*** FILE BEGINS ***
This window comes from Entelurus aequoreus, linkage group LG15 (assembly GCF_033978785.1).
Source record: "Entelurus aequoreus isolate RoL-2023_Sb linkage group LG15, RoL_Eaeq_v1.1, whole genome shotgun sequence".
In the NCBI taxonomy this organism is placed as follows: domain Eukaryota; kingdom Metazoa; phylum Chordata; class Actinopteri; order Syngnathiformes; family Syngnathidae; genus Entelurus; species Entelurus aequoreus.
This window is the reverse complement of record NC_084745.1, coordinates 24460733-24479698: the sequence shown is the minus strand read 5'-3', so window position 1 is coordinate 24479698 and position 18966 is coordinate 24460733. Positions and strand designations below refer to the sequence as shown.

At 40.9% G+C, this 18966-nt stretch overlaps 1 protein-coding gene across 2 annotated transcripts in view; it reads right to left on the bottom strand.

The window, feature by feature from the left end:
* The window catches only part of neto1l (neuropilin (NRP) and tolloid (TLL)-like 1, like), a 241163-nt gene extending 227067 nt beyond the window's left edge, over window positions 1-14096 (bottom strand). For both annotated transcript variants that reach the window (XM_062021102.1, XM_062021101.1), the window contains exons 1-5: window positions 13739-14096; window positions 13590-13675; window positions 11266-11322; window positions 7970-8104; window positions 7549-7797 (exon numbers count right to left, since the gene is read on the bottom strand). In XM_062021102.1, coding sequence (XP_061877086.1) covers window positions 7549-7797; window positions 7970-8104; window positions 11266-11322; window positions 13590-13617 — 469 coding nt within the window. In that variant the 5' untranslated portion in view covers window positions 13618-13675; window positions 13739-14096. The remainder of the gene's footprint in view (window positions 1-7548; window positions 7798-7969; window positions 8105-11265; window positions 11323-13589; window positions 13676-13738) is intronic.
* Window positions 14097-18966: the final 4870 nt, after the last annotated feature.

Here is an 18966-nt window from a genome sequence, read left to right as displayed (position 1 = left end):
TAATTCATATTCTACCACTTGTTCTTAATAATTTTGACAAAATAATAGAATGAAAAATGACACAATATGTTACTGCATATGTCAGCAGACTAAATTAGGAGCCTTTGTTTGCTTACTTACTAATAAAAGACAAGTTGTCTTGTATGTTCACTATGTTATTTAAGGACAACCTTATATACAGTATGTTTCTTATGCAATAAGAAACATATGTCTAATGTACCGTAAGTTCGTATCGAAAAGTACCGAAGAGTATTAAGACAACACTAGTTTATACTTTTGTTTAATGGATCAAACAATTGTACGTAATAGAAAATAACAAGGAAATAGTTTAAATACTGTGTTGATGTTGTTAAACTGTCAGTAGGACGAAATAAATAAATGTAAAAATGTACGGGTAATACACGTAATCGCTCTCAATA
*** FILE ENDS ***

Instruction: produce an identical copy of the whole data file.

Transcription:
This window comes from Entelurus aequoreus, linkage group LG15 (assembly GCF_033978785.1).
Source record: "Entelurus aequoreus isolate RoL-2023_Sb linkage group LG15, RoL_Eaeq_v1.1, whole genome shotgun sequence".
In the NCBI taxonomy this organism is placed as follows: domain Eukaryota; kingdom Metazoa; phylum Chordata; class Actinopteri; order Syngnathiformes; family Syngnathidae; genus Entelurus; species Entelurus aequoreus.
This window is the reverse complement of record NC_084745.1, coordinates 24460733-24479698: the sequence shown is the minus strand read 5'-3', so window position 1 is coordinate 24479698 and position 18966 is coordinate 24460733. Positions and strand designations below refer to the sequence as shown.

At 40.9% G+C, this 18966-nt stretch overlaps 1 protein-coding gene across 2 annotated transcripts in view; it reads right to left on the bottom strand.

The window, feature by feature from the left end:
* The window catches only part of neto1l (neuropilin (NRP) and tolloid (TLL)-like 1, like), a 241163-nt gene extending 227067 nt beyond the window's left edge, over window positions 1-14096 (bottom strand). For both annotated transcript variants that reach the window (XM_062021102.1, XM_062021101.1), the window contains exons 1-5: window positions 13739-14096; window positions 13590-13675; window positions 11266-11322; window positions 7970-8104; window positions 7549-7797 (exon numbers count right to left, since the gene is read on the bottom strand). In XM_062021102.1, coding sequence (XP_061877086.1) covers window positions 7549-7797; window positions 7970-8104; window positions 11266-11322; window positions 13590-13617 — 469 coding nt within the window. In that variant the 5' untranslated portion in view covers window positions 13618-13675; window positions 13739-14096. The remainder of the gene's footprint in view (window positions 1-7548; window positions 7798-7969; window positions 8105-11265; window positions 11323-13589; window positions 13676-13738) is intronic.
* Window positions 14097-18966: the final 4870 nt, after the last annotated feature.

Here is an 18966-nt window from a genome sequence, read left to right as displayed (position 1 = left end):
TAATTCATATTCTACCACTTGTTCTTAATAATTTTGACAAAATAATAGAATGAAAAATGACACAATATGTTACTGCATATGTCAGCAGACTAAATTAGGAGCCTTTGTTTGCTTACTTACTAATAAAAGACAAGTTGTCTTGTATGTTCACTATGTTATTTAAGGACAACCTTATATACAGTATGTTTCTTATGCAATAAGAAACATATGTCTAATGTACCGTAAGTTCGTATCGAAAAGTACCGAAGAGTATTAAGACAACACTAGTTTATACTTTTGTTTAATGGATCAAACAATTGTACGTAATAGAAAATAACAAGGAAATAGTTTAAATACTGTGTTGATGTTGTTAAACTGTCAGTAGGACGAAATAAATAAATGTAAAAATGTACGGGTAATACACGTAATCGCTCTCAATA